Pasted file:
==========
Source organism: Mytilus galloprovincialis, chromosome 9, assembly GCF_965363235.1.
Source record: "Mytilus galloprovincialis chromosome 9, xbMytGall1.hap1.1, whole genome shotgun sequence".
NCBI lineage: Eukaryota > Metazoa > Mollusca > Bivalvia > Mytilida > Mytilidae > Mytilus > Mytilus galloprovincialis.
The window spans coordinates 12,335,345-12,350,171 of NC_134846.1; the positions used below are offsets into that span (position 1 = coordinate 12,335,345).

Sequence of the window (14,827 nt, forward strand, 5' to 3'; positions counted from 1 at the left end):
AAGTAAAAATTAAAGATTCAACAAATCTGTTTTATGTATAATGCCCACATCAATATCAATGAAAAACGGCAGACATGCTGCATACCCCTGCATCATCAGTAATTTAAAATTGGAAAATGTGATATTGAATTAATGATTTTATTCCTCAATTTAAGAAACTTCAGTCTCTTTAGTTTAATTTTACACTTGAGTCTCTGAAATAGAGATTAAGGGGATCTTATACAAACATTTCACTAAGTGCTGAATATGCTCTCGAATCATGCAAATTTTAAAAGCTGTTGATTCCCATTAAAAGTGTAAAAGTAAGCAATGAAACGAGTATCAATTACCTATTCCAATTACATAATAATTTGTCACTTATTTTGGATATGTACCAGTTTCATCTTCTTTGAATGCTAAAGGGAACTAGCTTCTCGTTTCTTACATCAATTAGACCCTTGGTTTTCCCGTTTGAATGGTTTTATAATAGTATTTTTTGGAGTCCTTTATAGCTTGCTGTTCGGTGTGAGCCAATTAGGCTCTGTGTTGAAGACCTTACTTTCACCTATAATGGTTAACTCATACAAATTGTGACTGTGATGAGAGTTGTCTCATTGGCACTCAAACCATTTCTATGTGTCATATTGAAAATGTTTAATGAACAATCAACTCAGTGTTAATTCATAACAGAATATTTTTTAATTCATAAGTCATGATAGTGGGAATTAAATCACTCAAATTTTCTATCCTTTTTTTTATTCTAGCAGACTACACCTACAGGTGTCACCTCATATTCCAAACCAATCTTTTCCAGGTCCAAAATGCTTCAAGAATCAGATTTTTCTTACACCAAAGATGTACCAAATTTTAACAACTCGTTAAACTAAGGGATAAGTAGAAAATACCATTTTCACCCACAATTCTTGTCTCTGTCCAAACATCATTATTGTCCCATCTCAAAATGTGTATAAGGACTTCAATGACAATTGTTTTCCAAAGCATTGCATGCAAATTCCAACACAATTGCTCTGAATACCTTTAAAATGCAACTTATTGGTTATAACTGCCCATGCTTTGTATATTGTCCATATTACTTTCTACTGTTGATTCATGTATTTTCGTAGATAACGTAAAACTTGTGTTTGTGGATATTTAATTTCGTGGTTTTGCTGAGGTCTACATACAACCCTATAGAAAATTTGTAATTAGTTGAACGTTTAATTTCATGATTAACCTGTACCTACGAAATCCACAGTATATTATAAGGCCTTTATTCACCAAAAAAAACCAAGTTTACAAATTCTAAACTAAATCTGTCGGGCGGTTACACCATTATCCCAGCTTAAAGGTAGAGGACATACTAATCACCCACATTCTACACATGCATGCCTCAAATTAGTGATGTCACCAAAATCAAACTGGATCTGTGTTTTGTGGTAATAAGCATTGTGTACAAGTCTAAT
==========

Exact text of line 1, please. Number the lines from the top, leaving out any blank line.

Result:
Source organism: Mytilus galloprovincialis, chromosome 9, assembly GCF_965363235.1.